Basic mathematical symbols
Name
Symbol
Read as Category equality
Explanation
Examples
= ≠ <> != < > ≤ <= ≥ >= ∝
is equal to; equals everywhere inequation
x = y means x and y represent the same thing or value.
1+1=2
x ≠ y means that x and y do not represent the same thing or value. is not equal to; does not equal (The symbols != and <> are primarily from computer science. They are avoided in mathematical texts.) means "not" strict inequality x < y means x is less than y. is less than, is greater than, is x > y means x is greater than y. much less than, is much greater x y means x is much less than y. than x y means x is much greater than y. order theory inequality x ≤ y means x is less than or equal to y. is less than or x ≥ y means x is greater than or equal to y. equal to, is greater than or equal to (The symbols <= and >= are primarily from computer science. They are avoided in mathematical texts.) order theory proportionality is proportional y ∝ x means that y = kx for some constant k. to; varies as everywhere addition plus arithmetic 4 + 6 means the sum of 4 and 6.
1≠2
3<4 5>4 0.003 1000000
3 ≤ 4 and 5 ≤ 5 5 ≥ 4 and 5 ≥ 5
if y = 2x, then y ∝ x
2+7=9
+
disjoint union the disjoint union of ... and ... set theory subtraction minus arithmetic negative sign 9 4 means the subtraction of 4 from 9. 83=5 A1 + A2 means the disjoint union of sets A1 and A2. A1 = {1, 2, 3, 4} ∧ A2 = {2, 4, 5, 7} A1 + A2 = {(1,1), (2,1), (3,1), (4,1), (2,2), (4,2), (5,2), (7,2)}
negative; minus 3 means the negative of the number 3. arithmetic settheoretic complement minus; without set theory multiplication times arithmetic Cartesian 3 × 4 means the multiplication of 3 by 4. A B means the set that contains all the elements of A that are not in B. can also be used for settheoretic complement as described below.
(5) = 5
{1,2,4} {1,3,4} = {2}
7 × 8 = 56
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product the Cartesian product of ... X×Y means the set of all ordered pairs with the first element of each pair selected from X {1,2} × {3,4} = {(1,3),(1,4),(2,3),(2,4)} and ...; the and the second element selected from Y. direct product of ... and ... set theory cross product cross vector algebra multiplication times 3 4 means the multiplication of 3 by 4. 7 8 = 56 u × v means the cross product of vectors u and v (1,2,5) × (3,4,1) = (22, 16, 2)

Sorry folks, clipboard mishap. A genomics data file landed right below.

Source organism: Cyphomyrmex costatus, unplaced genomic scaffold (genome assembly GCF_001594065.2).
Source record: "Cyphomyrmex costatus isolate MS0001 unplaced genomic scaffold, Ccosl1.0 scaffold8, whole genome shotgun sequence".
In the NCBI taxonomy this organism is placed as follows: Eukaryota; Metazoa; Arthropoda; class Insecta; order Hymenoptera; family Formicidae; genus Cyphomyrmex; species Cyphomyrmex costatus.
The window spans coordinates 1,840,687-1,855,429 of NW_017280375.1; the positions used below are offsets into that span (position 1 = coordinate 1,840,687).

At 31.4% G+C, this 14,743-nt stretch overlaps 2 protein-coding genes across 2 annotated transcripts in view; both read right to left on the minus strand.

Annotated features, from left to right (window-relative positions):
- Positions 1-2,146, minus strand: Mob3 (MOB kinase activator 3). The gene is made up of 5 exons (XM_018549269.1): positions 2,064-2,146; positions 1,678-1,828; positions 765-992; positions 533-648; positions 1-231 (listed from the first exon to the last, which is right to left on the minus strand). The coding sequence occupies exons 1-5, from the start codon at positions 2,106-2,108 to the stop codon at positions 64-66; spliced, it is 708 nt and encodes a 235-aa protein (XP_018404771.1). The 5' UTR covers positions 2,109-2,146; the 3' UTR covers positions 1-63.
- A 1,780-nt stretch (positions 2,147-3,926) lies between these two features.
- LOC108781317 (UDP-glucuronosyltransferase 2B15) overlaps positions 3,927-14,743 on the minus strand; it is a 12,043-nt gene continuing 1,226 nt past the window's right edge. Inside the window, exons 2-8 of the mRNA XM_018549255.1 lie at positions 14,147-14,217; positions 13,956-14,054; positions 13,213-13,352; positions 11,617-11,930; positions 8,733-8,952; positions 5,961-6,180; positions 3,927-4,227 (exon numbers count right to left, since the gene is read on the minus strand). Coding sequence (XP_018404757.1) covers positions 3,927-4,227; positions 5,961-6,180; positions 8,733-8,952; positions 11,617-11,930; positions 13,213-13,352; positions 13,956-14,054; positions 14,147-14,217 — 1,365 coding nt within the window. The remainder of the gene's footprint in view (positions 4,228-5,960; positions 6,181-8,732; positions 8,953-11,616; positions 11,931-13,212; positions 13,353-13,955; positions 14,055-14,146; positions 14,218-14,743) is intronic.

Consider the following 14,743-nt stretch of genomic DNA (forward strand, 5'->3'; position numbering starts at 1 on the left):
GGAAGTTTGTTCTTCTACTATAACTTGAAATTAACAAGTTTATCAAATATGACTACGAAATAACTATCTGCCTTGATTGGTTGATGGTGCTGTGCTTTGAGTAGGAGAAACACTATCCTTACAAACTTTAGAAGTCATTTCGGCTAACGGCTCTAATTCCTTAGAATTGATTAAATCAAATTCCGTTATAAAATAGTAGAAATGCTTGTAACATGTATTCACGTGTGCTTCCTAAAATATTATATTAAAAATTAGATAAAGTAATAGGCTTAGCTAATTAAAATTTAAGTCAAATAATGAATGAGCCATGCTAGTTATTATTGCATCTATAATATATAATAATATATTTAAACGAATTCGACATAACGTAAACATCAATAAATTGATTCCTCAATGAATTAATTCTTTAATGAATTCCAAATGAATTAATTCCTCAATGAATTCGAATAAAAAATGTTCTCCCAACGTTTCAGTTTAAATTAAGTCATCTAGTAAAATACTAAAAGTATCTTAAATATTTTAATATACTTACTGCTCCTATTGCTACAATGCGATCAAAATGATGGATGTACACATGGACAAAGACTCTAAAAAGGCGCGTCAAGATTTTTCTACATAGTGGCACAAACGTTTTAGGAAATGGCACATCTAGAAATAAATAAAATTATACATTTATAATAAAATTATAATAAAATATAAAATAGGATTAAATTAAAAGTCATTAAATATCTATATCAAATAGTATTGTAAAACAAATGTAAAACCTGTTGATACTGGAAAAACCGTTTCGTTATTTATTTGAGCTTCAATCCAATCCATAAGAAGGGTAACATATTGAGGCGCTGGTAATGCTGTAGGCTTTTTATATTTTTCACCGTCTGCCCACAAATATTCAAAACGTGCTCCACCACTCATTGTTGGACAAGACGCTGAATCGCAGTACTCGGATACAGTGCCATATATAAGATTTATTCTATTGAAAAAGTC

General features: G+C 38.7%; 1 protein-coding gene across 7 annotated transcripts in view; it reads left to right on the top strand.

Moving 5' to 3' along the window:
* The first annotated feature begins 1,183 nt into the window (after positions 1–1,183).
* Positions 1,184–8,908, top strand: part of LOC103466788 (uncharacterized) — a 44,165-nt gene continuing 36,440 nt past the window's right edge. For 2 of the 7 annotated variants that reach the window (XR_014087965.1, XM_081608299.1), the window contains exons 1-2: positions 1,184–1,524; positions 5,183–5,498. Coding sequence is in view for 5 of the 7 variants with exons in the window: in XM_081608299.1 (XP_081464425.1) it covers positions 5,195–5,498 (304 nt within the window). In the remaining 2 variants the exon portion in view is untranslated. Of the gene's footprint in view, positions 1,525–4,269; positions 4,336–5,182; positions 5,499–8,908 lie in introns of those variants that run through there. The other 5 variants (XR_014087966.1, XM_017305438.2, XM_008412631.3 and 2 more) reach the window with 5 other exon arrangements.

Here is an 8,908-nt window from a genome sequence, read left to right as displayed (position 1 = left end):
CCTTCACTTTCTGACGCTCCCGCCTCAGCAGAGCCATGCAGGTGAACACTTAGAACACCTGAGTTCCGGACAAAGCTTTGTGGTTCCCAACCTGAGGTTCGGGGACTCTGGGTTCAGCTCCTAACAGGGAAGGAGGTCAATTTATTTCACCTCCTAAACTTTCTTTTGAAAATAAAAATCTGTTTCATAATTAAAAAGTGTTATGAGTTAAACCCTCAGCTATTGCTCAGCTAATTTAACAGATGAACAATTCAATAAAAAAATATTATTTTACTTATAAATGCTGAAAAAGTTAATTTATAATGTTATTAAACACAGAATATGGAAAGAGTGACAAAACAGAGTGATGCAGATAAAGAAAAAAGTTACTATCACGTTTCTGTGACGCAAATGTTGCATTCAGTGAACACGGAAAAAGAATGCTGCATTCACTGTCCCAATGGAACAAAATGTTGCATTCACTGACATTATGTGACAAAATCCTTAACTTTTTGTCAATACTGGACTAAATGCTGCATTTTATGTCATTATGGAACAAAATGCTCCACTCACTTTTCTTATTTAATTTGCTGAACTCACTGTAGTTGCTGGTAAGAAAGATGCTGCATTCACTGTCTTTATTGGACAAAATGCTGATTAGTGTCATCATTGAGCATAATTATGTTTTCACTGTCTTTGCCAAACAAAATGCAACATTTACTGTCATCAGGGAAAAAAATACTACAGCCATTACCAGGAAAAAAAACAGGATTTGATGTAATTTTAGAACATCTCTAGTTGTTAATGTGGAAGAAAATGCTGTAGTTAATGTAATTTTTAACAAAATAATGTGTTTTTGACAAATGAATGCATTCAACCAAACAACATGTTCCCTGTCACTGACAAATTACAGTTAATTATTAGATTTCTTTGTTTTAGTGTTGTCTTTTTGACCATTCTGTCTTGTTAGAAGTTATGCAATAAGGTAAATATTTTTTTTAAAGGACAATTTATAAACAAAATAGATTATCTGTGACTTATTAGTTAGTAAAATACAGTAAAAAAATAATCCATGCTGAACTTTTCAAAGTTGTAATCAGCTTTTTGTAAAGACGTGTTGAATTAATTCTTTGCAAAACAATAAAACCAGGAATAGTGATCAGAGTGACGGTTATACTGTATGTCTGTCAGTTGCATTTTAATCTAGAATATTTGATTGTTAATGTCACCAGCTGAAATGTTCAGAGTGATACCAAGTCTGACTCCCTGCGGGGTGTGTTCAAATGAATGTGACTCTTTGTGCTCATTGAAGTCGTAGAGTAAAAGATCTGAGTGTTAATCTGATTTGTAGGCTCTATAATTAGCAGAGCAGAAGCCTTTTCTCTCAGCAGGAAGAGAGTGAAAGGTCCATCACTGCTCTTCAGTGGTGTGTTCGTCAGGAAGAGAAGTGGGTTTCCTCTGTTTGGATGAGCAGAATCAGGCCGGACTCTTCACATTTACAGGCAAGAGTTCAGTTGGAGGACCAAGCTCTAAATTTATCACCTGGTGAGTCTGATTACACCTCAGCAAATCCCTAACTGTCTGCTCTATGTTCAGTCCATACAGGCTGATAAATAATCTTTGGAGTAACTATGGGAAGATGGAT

×
÷ ±
arithmetic dot product dot vector algebra division divided by arithmetic plusminus plus or minus 6 ± 3 means both 6 + 3 and 6  3. arithmetic plusminus plus or minus 10 ± 2 or equivalently 10 ± 20% means the range from 10 2 to 10 + 2. measurement minusplus minus or plus 6 ± (3 5) means both 6 + (3  5) and 6  (3 + 5). arithmetic square root the principal square root of; √x means the positive number whose square is x. square root real numbers complex square root the complex square root of … square root complex numbers absolute value or modulus x means the distance along the real line (or across the complex plane) between x and absolute value zero. (modulus) of numbers Euclidean distance Euclidean distance x – y means the Euclidean distance between x and y. between; Euclidean norm of Geometry Determinant determinant of A means the determinant of the matrix A Matrix theory divides divides Number Theory factorial 第2页 For x = (1,1), and y = (4,5), x – y = √([1–4]2 + [1–5]2) = 5 3 = 3 –5 = 5 i=1  3 + 4i  = 5 if z = r exp(iφ) is represented in polar coordinates with π < φ ≤ π, then √z = √r exp (i φ/2). √4 = 2 cos(x ± y) = cos(x) cos(y) sin(x) sin(y). The equation x = 5 ± √4, has two solutions, x = 7 and x = 3. If a = 100 ± 1 mm, then a ≥ 99 mm and a ≤ 101 mm. 6 ÷ 3 or 6 3 means the division of 6 by 3. 2 ÷ 4 = .5 12 4 = 3 u v means the dot product of vectors u and v (1,2,5) (3,4,1) = 6